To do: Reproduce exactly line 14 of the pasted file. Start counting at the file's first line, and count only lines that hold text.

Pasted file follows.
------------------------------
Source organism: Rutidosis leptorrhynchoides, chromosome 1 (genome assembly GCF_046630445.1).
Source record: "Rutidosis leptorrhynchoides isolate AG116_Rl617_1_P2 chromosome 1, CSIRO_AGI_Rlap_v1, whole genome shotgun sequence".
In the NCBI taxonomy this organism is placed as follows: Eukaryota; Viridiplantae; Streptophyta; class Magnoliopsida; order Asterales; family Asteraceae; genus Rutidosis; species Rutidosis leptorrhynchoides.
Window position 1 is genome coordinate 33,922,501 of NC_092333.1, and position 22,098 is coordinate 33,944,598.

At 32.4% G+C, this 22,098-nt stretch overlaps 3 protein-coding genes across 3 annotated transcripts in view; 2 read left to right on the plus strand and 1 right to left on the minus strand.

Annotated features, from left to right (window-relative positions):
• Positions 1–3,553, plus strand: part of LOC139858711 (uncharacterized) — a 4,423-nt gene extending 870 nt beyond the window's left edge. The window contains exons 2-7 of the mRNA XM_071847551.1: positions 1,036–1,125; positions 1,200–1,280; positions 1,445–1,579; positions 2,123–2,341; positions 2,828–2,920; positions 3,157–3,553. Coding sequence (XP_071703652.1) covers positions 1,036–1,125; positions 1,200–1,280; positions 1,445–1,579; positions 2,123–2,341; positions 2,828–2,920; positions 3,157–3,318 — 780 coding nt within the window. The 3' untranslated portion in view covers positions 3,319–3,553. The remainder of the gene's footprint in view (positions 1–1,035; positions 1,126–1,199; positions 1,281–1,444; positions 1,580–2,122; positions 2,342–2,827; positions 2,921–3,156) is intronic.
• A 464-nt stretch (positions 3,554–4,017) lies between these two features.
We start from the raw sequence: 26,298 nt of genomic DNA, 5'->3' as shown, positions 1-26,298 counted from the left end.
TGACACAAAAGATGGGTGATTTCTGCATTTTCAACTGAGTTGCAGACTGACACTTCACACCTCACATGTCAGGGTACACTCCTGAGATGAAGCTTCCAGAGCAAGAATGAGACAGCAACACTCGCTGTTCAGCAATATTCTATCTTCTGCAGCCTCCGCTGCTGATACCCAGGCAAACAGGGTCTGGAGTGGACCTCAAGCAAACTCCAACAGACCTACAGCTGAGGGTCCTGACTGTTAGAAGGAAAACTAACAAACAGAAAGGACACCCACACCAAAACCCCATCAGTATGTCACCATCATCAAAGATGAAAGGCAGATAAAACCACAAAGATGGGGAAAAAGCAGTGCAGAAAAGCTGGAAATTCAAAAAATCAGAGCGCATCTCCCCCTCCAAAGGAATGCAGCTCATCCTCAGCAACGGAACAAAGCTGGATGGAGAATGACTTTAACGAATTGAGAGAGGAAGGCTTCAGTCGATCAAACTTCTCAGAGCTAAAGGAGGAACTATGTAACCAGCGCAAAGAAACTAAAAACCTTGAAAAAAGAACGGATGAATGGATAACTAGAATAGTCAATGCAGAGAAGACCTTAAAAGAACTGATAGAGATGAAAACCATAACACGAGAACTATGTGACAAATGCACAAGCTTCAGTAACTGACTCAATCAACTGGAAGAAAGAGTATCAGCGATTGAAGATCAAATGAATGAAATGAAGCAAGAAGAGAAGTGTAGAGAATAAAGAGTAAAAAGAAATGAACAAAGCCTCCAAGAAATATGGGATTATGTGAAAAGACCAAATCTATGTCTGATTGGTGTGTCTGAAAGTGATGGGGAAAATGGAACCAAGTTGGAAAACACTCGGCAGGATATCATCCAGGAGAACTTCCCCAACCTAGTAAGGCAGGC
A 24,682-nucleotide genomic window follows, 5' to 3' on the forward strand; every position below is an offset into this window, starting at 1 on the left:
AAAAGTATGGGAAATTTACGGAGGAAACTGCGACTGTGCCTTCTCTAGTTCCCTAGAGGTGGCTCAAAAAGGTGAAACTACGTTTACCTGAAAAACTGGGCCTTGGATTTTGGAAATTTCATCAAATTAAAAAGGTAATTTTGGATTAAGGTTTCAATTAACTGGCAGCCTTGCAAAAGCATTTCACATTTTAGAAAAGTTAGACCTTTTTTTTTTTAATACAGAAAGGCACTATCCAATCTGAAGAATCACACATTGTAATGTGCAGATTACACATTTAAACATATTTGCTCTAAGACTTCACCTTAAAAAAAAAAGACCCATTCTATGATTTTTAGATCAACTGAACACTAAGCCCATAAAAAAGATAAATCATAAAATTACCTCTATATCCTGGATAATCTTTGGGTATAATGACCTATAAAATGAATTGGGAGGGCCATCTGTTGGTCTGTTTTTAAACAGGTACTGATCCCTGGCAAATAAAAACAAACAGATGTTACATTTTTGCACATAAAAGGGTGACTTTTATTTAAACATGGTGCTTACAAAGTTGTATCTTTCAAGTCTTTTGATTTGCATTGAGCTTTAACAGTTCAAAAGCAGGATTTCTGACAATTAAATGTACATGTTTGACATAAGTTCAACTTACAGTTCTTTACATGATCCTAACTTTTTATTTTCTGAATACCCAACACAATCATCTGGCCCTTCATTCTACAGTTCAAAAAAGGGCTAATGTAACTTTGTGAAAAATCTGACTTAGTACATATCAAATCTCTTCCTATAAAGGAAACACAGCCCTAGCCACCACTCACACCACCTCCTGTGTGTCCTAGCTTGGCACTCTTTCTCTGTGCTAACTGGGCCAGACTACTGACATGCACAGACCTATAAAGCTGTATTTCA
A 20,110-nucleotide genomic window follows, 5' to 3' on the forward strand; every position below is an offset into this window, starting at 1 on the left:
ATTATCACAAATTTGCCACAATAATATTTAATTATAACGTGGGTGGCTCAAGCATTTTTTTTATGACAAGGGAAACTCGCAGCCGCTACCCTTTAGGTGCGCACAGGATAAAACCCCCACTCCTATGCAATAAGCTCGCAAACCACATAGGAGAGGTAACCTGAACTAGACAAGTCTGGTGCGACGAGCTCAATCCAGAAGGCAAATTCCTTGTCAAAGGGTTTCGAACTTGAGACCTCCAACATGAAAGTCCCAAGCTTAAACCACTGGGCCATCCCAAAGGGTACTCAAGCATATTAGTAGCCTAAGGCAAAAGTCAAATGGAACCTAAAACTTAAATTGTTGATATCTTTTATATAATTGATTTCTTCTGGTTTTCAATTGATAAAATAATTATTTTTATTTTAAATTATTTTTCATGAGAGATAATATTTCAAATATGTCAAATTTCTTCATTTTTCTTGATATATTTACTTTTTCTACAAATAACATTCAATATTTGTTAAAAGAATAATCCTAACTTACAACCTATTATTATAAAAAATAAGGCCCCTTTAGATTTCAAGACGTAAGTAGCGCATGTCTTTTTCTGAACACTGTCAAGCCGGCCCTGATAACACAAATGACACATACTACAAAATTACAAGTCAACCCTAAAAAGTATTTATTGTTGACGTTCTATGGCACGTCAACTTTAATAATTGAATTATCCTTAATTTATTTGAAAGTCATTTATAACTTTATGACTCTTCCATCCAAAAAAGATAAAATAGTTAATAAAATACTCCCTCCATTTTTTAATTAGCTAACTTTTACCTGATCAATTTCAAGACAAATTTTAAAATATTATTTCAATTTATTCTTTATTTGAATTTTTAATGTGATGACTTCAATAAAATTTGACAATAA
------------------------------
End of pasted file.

ATTATCACAAATTTGCCACAATAATATTTAATTATAACGTGGGTGGCTCAAGCATTTTTTTTATGACAAGGGAAACTCGCAGCCGCTACCCTTTAGGTGCGCACAGGATAAAACCCCCACTCCTATGCAATAAGCTCGCAAACCACATAGGAGAGGTAACCTGAACTAGACAAGTCTGGTGCGACGAGCTCAATCCAGAAGGCAAATTCCTTGTCAAAGGGTTTCGAACTTGAGACCTCCAACATGAAAGTCCCAAGCTTAAACCACTGGGCCATCCCAAAGGGTACTCAAGCATATTAGTAGCCTAAGGCAAAAGTCAAATGGAACCTAAAACTTAAATTGTTGATATCTTTTATATAATTGATTTCTTCTGGTTTTCAATTGATAAAATAATTATTTTTATTTTAAATTATTTTTCATGAGAGATAATATTTCAAATATGTCAAATTTCTTCATTTTTCTTGATATATTTACTTTTTCTACAAATAACATTCAATATTTGTTAAAAGAATAATCCTAACTTACAACCTATTATTATAAAAAATAAGGCCCCTTTAGATTTCAAGACGTAAGTAGCGCATGTCTTTTTCTGAACACTGTCAAGCCGGCCCTGATAACACAAATGACACATACTACAAAATTACAAGTCAACCCTAAAAAGTATTTATTGTTGACGTTCTATGGCACGTCAACTTTAATAATTGAATTATCCTTAATTTATTTGAAAGTCATTTATAACTTTATGACTCTTCCATCCAAAAAAGATAAAATAGTTAATAAAATACTCCCTCCATTTTTTAATTAGCTAACTTTTACCTGATCAATTTCAAGACAAATTTTAAAATATTATTTCAATTTATTCTTTATTTGAATTTTTAATGTGATGACTTCAATAAAATTTGACAATAA